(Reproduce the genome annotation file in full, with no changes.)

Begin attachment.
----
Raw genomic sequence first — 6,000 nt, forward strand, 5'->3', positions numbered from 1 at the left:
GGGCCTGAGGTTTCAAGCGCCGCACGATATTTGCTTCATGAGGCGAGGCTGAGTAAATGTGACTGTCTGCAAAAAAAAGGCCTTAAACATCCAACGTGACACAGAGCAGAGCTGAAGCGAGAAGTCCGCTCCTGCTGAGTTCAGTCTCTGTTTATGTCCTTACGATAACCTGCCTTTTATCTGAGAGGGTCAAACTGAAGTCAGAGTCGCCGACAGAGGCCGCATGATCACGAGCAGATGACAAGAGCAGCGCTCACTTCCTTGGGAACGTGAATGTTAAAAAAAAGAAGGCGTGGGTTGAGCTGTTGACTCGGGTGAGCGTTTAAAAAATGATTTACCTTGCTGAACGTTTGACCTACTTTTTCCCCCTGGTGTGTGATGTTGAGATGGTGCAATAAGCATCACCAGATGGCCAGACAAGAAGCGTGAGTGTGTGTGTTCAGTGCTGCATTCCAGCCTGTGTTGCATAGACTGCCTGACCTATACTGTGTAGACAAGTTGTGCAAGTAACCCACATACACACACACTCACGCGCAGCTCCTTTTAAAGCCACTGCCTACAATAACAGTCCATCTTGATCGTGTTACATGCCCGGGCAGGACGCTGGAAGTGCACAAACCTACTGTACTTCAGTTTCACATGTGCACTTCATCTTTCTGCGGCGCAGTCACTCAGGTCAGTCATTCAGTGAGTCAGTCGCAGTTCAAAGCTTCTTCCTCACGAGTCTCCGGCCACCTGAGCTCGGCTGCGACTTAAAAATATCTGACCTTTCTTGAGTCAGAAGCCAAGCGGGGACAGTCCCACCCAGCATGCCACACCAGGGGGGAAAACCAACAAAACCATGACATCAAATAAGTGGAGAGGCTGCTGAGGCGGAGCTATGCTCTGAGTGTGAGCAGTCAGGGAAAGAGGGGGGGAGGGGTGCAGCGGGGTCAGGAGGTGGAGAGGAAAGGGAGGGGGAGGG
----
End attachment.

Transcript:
Raw genomic sequence first — 6,000 nt, forward strand, 5'->3', positions numbered from 1 at the left:
GGGCCTGAGGTTTCAAGCGCCGCACGATATTTGCTTCATGAGGCGAGGCTGAGTAAATGTGACTGTCTGCAAAAAAAAGGCCTTAAACATCCAACGTGACACAGAGCAGAGCTGAAGCGAGAAGTCCGCTCCTGCTGAGTTCAGTCTCTGTTTATGTCCTTACGATAACCTGCCTTTTATCTGAGAGGGTCAAACTGAAGTCAGAGTCGCCGACAGAGGCCGCATGATCACGAGCAGATGACAAGAGCAGCGCTCACTTCCTTGGGAACGTGAATGTTAAAAAAAAGAAGGCGTGGGTTGAGCTGTTGACTCGGGTGAGCGTTTAAAAAATGATTTACCTTGCTGAACGTTTGACCTACTTTTTCCCCCTGGTGTGTGATGTTGAGATGGTGCAATAAGCATCACCAGATGGCCAGACAAGAAGCGTGAGTGTGTGTGTTCAGTGCTGCATTCCAGCCTGTGTTGCATAGACTGCCTGACCTATACTGTGTAGACAAGTTGTGCAAGTAACCCACATACACACACACTCACGCGCAGCTCCTTTTAAAGCCACTGCCTACAATAACAGTCCATCTTGATCGTGTTACATGCCCGGGCAGGACGCTGGAAGTGCACAAACCTACTGTACTTCAGTTTCACATGTGCACTTCATCTTTCTGCGGCGCAGTCACTCAGGTCAGTCATTCAGTGAGTCAGTCGCAGTTCAAAGCTTCTTCCTCACGAGTCTCCGGCCACCTGAGCTCGGCTGCGACTTAAAAATATCTGACCTTTCTTGAGTCAGAAGCCAAGCGGGGACAGTCCCACCCAGCATGCCACACCAGGGGGGAAAACCAACAAAACCATGACATCAAATAAGTGGAGAGGCTGCTGAGGCGGAGCTATGCTCTGAGTGTGAGCAGTCAGGGAAAGAGGGGGGGAGGGGTGCAGCGGGGTCAGGAGGTGGAGAGGAAAGGGAGGGGGAGGG